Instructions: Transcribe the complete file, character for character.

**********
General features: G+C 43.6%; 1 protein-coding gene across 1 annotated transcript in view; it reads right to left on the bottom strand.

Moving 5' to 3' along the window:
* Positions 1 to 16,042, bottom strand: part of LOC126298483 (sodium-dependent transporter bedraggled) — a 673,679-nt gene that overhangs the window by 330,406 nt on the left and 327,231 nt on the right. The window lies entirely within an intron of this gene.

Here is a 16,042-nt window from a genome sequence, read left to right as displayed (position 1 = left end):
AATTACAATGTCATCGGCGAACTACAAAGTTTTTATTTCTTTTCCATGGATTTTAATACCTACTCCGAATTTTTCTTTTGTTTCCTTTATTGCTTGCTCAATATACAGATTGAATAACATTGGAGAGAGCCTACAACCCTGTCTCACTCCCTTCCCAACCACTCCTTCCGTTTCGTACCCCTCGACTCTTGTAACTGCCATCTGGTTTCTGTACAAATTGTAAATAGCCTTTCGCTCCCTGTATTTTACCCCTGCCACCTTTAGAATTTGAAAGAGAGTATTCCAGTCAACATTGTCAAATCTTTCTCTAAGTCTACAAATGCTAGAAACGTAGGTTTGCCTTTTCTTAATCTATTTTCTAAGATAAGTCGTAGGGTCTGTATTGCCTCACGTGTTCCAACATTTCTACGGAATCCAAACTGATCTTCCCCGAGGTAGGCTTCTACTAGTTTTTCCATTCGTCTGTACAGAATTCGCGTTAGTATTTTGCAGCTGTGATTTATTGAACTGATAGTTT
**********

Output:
General features: G+C 43.6%; 1 protein-coding gene across 1 annotated transcript in view; it reads right to left on the bottom strand.

Moving 5' to 3' along the window:
* Positions 1 to 16,042, bottom strand: part of LOC126298483 (sodium-dependent transporter bedraggled) — a 673,679-nt gene that overhangs the window by 330,406 nt on the left and 327,231 nt on the right. The window lies entirely within an intron of this gene.

Here is a 16,042-nt window from a genome sequence, read left to right as displayed (position 1 = left end):
AATTACAATGTCATCGGCGAACTACAAAGTTTTTATTTCTTTTCCATGGATTTTAATACCTACTCCGAATTTTTCTTTTGTTTCCTTTATTGCTTGCTCAATATACAGATTGAATAACATTGGAGAGAGCCTACAACCCTGTCTCACTCCCTTCCCAACCACTCCTTCCGTTTCGTACCCCTCGACTCTTGTAACTGCCATCTGGTTTCTGTACAAATTGTAAATAGCCTTTCGCTCCCTGTATTTTACCCCTGCCACCTTTAGAATTTGAAAGAGAGTATTCCAGTCAACATTGTCAAATCTTTCTCTAAGTCTACAAATGCTAGAAACGTAGGTTTGCCTTTTCTTAATCTATTTTCTAAGATAAGTCGTAGGGTCTGTATTGCCTCACGTGTTCCAACATTTCTACGGAATCCAAACTGATCTTCCCCGAGGTAGGCTTCTACTAGTTTTTCCATTCGTCTGTACAGAATTCGCGTTAGTATTTTGCAGCTGTGATTTATTGAACTGATAGTTT